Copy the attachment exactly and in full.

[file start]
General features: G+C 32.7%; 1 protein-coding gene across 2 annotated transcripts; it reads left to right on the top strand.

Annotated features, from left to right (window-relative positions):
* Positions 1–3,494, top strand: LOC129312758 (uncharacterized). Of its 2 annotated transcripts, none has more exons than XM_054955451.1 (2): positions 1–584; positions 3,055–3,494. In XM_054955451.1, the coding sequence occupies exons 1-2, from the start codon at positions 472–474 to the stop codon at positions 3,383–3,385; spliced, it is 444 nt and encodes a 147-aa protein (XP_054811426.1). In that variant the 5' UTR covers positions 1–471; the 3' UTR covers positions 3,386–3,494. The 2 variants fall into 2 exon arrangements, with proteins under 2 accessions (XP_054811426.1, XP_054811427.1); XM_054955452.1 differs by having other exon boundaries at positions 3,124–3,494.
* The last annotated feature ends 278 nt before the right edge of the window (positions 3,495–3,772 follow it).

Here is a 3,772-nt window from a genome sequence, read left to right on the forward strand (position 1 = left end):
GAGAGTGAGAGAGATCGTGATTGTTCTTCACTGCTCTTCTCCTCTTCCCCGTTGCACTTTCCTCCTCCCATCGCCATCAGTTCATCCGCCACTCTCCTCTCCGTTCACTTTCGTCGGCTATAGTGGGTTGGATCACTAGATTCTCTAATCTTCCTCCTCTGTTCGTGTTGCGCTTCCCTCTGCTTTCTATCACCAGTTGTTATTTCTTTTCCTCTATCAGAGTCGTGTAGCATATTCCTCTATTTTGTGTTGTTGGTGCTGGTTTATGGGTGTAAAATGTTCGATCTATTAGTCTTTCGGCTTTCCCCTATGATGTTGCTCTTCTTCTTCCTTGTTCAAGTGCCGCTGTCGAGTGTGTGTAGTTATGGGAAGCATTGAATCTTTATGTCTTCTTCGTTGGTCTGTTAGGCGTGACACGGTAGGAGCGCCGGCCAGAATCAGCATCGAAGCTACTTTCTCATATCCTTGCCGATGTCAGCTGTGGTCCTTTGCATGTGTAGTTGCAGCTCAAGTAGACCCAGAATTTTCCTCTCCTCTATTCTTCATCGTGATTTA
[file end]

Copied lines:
General features: G+C 32.7%; 1 protein-coding gene across 2 annotated transcripts; it reads left to right on the top strand.

Annotated features, from left to right (window-relative positions):
* Positions 1–3,494, top strand: LOC129312758 (uncharacterized). Of its 2 annotated transcripts, none has more exons than XM_054955451.1 (2): positions 1–584; positions 3,055–3,494. In XM_054955451.1, the coding sequence occupies exons 1-2, from the start codon at positions 472–474 to the stop codon at positions 3,383–3,385; spliced, it is 444 nt and encodes a 147-aa protein (XP_054811426.1). In that variant the 5' UTR covers positions 1–471; the 3' UTR covers positions 3,386–3,494. The 2 variants fall into 2 exon arrangements, with proteins under 2 accessions (XP_054811426.1, XP_054811427.1); XM_054955452.1 differs by having other exon boundaries at positions 3,124–3,494.
* The last annotated feature ends 278 nt before the right edge of the window (positions 3,495–3,772 follow it).

Here is a 3,772-nt window from a genome sequence, read left to right on the forward strand (position 1 = left end):
GAGAGTGAGAGAGATCGTGATTGTTCTTCACTGCTCTTCTCCTCTTCCCCGTTGCACTTTCCTCCTCCCATCGCCATCAGTTCATCCGCCACTCTCCTCTCCGTTCACTTTCGTCGGCTATAGTGGGTTGGATCACTAGATTCTCTAATCTTCCTCCTCTGTTCGTGTTGCGCTTCCCTCTGCTTTCTATCACCAGTTGTTATTTCTTTTCCTCTATCAGAGTCGTGTAGCATATTCCTCTATTTTGTGTTGTTGGTGCTGGTTTATGGGTGTAAAATGTTCGATCTATTAGTCTTTCGGCTTTCCCCTATGATGTTGCTCTTCTTCTTCCTTGTTCAAGTGCCGCTGTCGAGTGTGTGTAGTTATGGGAAGCATTGAATCTTTATGTCTTCTTCGTTGGTCTGTTAGGCGTGACACGGTAGGAGCGCCGGCCAGAATCAGCATCGAAGCTACTTTCTCATATCCTTGCCGATGTCAGCTGTGGTCCTTTGCATGTGTAGTTGCAGCTCAAGTAGACCCAGAATTTTCCTCTCCTCTATTCTTCATCGTGATTTA